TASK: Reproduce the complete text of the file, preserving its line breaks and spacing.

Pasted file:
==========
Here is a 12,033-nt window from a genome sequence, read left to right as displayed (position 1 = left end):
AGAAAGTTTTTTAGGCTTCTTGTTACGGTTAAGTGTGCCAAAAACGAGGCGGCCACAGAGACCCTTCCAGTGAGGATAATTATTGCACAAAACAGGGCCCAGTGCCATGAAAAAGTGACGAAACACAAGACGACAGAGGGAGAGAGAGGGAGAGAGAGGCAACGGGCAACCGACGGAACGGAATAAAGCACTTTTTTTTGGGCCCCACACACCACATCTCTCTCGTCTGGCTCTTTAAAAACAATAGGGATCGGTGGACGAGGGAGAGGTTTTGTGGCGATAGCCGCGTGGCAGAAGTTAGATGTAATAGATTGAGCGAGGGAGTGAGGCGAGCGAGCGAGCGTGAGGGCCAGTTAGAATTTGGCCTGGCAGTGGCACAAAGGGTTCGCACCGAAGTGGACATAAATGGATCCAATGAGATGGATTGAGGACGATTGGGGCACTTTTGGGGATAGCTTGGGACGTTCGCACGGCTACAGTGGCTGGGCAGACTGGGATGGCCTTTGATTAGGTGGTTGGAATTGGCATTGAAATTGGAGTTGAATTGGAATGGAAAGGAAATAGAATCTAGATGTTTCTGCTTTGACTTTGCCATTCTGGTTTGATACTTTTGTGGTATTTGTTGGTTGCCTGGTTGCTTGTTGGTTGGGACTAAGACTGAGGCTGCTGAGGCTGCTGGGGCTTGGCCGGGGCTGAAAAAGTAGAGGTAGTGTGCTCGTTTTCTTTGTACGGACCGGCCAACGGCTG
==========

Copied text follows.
Here is a 12,033-nt window from a genome sequence, read left to right as displayed (position 1 = left end):
AGAAAGTTTTTTAGGCTTCTTGTTACGGTTAAGTGTGCCAAAAACGAGGCGGCCACAGAGACCCTTCCAGTGAGGATAATTATTGCACAAAACAGGGCCCAGTGCCATGAAAAAGTGACGAAACACAAGACGACAGAGGGAGAGAGAGGGAGAGAGAGGCAACGGGCAACCGACGGAACGGAATAAAGCACTTTTTTTTGGGCCCCACACACCACATCTCTCTCGTCTGGCTCTTTAAAAACAATAGGGATCGGTGGACGAGGGAGAGGTTTTGTGGCGATAGCCGCGTGGCAGAAGTTAGATGTAATAGATTGAGCGAGGGAGTGAGGCGAGCGAGCGAGCGTGAGGGCCAGTTAGAATTTGGCCTGGCAGTGGCACAAAGGGTTCGCACCGAAGTGGACATAAATGGATCCAATGAGATGGATTGAGGACGATTGGGGCACTTTTGGGGATAGCTTGGGACGTTCGCACGGCTACAGTGGCTGGGCAGACTGGGATGGCCTTTGATTAGGTGGTTGGAATTGGCATTGAAATTGGAGTTGAATTGGAATGGAAAGGAAATAGAATCTAGATGTTTCTGCTTTGACTTTGCCATTCTGGTTTGATACTTTTGTGGTATTTGTTGGTTGCCTGGTTGCTTGTTGGTTGGGACTAAGACTGAGGCTGCTGAGGCTGCTGGGGCTTGGCCGGGGCTGAAAAAGTAGAGGTAGTGTGCTCGTTTTCTTTGTACGGACCGGCCAACGGCTG